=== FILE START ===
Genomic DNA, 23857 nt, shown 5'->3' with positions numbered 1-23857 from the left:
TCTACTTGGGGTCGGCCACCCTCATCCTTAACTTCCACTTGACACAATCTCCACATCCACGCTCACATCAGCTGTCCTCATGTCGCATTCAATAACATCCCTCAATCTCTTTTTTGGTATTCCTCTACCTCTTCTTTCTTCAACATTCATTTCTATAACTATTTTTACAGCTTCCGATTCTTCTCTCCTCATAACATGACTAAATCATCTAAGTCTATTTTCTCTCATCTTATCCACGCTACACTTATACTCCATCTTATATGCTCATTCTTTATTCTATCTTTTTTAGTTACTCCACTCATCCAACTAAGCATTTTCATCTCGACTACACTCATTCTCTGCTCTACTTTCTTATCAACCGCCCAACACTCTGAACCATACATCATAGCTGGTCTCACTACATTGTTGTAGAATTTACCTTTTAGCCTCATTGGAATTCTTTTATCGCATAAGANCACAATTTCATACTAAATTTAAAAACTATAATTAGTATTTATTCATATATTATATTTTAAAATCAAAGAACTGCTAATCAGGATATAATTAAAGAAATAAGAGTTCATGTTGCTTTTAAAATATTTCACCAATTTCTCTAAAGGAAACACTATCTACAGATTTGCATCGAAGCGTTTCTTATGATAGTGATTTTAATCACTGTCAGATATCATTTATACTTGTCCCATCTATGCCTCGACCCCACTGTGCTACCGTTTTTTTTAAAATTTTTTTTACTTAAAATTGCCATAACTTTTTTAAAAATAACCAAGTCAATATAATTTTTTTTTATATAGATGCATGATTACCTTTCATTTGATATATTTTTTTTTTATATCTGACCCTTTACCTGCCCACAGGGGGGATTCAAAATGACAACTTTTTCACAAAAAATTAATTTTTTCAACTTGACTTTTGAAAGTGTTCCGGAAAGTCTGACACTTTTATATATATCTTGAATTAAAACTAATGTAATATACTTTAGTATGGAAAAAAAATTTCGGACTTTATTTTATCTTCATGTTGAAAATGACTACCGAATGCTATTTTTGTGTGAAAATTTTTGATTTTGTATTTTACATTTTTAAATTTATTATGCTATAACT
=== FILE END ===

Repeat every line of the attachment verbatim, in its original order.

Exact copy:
Genomic DNA, 23857 nt, shown 5'->3' with positions numbered 1-23857 from the left:
TCTACTTGGGGTCGGCCACCCTCATCCTTAACTTCCACTTGACACAATCTCCACATCCACGCTCACATCAGCTGTCCTCATGTCGCATTCAATAACATCCCTCAATCTCTTTTTTGGTATTCCTCTACCTCTTCTTTCTTCAACATTCATTTCTATAACTATTTTTACAGCTTCCGATTCTTCTCTCCTCATAACATGACTAAATCATCTAAGTCTATTTTCTCTCATCTTATCCACGCTACACTTATACTCCATCTTATATGCTCATTCTTTATTCTATCTTTTTTAGTTACTCCACTCATCCAACTAAGCATTTTCATCTCGACTACACTCATTCTCTGCTCTACTTTCTTATCAACCGCCCAACACTCTGAACCATACATCATAGCTGGTCTCACTACATTGTTGTAGAATTTACCTTTTAGCCTCATTGGAATTCTTTTATCGCATAAGANCACAATTTCATACTAAATTTAAAAACTATAATTAGTATTTATTCATATATTATATTTTAAAATCAAAGAACTGCTAATCAGGATATAATTAAAGAAATAAGAGTTCATGTTGCTTTTAAAATATTTCACCAATTTCTCTAAAGGAAACACTATCTACAGATTTGCATCGAAGCGTTTCTTATGATAGTGATTTTAATCACTGTCAGATATCATTTATACTTGTCCCATCTATGCCTCGACCCCACTGTGCTACCGTTTTTTTTAAAATTTTTTTTACTTAAAATTGCCATAACTTTTTTAAAAATAACCAAGTCAATATAATTTTTTTTTATATAGATGCATGATTACCTTTCATTTGATATATTTTTTTTTTATATCTGACCCTTTACCTGCCCACAGGGGGGATTCAAAATGACAACTTTTTCACAAAAAATTAATTTTTTCAACTTGACTTTTGAAAGTGTTCCGGAAAGTCTGACACTTTTATATATATCTTGAATTAAAACTAATGTAATATACTTTAGTATGGAAAAAAAATTTCGGACTTTATTTTATCTTCATGTTGAAAATGACTACCGAATGCTATTTTTGTGTGAAAATTTTTGATTTTGTATTTTACATTTTTAAATTTATTATGCTATAACT